By James Arnold
BBC News business reporter
It may be hard, at this late stage, to summon up much sympathy for Mikhail Khodorkovsky.
Mr Putin wants the state to set business right
"There's only so long that you can stay sorry for a billionaire," says one Moscow-based British businessman.
"When he was arrested, everyone was jumpy for a couple of weeks. But now it's back to business as usual."
Trouble is, "usual" in Russian terms means ugly, unpredictable and downright dangerous.
Mr Khodorkovsky's conviction on charges of fraud and tax evasion has done much to besmirch Russia's reputation in the business community. In fact, the economy's real problems are different - and far deeper.
Anguish to apathy
In the year-and-a-half since Mr Khodorkovsky was arrested on a Novosibirsk runway, the business world seems to have come to terms with his fate.
The notion that the hounding of one oligarch sounds the knell for freedom and reform finds few takers; indeed, some see it as a welcome departure from the chaotic crony capitalism of the 1990s.
By some measures, investors are positively bubbly: foreign direct investment was a record $9.4bn, up nearly 50% year on year. Russian shares clattered downwards in the weeks after Mr Khodorkovsky's arrest; since then, they have risen by 45%.
In part, this is the result of Mr Putin's avowedly tough stance on law and order. But it's also an admission that - contrary to what one might read in the newspaper - he is not wholly hostile to business.
The government is, for example, introducing a low flat income tax to tempt money back into the country. And privatisations more than three years old will now be irrevocable, rather than the 10-year clause that worried many investors.
Not that joy is wholly unconfined.
Statistics on foreign investment look a little less impressive under scrutiny.
Fully two-fifths of the national total goes to the city of Moscow alone, with another fifth going to two ice-bound oil-producing regions. Drilling wells and selling mobile phones to Muscovites remain popular; pretty much the rest of the country, including swathes of rusting Soviet-era industry, is going begging.
Smaller but keener Poland, meanwhile, has earned twice as much as Russia since the collapse of communism.
And Mr Putin's views on reform are not exactly straight out of Harvard Business School.
In his annual address to the upper house of parliament this week, Mr Putin insisted he would stick to, and even extend, the current policy of limiting foreign investment across a range of sectors - sectors such as natural resources, which happen to be in the keenest demand.
"This approach will be fair to both society and the state, which should protect its prospective interests and take care of the country's development for years and decades to come," he said.
This heralds a long-awaited shift in policy.
During Mr Putin's first term in office, in 2000-04, he trod a fine balance between classic liberal reformers - such as Finance Minister Alexei Kudrin and Economics Minister German Gref - and conservatives from the security services, often known as siloviki.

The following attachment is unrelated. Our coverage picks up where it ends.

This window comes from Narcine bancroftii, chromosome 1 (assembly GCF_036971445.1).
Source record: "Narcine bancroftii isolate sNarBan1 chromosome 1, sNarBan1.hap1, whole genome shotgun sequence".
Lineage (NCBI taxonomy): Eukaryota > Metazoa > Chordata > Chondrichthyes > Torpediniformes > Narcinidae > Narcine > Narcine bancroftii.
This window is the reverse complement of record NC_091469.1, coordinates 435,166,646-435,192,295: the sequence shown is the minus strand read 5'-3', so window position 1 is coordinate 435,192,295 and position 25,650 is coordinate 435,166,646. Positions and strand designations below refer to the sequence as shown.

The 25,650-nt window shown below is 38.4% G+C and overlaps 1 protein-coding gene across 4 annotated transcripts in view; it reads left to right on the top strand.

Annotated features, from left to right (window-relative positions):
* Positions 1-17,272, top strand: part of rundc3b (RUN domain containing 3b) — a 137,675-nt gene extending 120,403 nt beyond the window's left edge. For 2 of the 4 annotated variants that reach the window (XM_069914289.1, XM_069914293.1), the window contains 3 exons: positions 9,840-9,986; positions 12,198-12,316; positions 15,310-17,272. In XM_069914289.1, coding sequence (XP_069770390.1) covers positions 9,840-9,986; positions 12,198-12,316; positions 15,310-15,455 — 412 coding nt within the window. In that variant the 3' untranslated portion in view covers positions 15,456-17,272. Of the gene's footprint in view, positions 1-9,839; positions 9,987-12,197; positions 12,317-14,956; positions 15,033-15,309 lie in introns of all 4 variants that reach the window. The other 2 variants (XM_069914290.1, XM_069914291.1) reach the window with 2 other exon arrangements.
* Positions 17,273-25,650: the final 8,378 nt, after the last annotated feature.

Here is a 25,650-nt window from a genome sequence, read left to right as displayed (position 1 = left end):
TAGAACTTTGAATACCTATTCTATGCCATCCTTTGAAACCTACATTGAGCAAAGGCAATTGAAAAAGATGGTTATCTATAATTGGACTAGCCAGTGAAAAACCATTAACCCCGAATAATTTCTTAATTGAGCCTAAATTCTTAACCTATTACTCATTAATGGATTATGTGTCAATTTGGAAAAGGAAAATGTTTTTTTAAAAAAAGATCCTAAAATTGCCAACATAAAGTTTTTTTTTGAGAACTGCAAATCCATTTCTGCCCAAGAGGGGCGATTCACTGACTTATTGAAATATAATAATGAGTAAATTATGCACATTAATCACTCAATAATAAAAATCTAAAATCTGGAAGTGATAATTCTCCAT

Little, tidy countries like Hungary and Slovenia may benefit by throwing open their doors to capitalism, the siloviki argue, but a sprawling place like Russia requires a firmer hand. The example of China, which has achieved economic growth in an authoritarian state, is ceaselessly cited.
State intervention is a disease, Mr Kudrin diagnoses
Since Mr Putin was crushingly re-elected, the siloviki have been in the ascendent.
The civil service is being reinforced, and Mr Putin promises to raise public-sector salaries by 50% above inflation. The tax take has hit a record of 23% of gross domestic product, and the government is frantically beating the bushes for revenues: collection of back taxes last year trebled to 470bn roubles (£9bn; $17bn), according to the World Bank.
Mr Kudrin - a crucial comfort figure for investors - is becoming increasingly jittery. This week he said the government's compulsion to interfere in the economy was a "serious disease".
The sickness would be a lot more bearable if the economy were still firing on all cylinders. However, things have gone a little floppy of late.
Headline growth figures, at around 6%, are still healthy by international standards, but are predicted to keep easing - even if oil prices don't take a dive. Mr Putin has promised to double output by 2010, a target that looks likely to be missed by miles.
Inflation, fuelled by petro-dollars, remains above 20% - scarcely terrifying, but again way above Mr Putin's 3% target.
And Russians' confidence in Mr Putin is somewhat belied by the $10bn or so they annually squirrel away outside the country, despite repeated official predictions that capital flight could soon be reversed.
If Russia is coming off the boil, now might not be the time to shift away from road-tested methods of economic reform. Worse, it could demonstrate that Mr Putin, despite his self-assurance, is no more capable of effecting change than his hapless predecessor, Boris Yeltsin.
All in all, far more worrying than the legal problems of an off-message oligarch.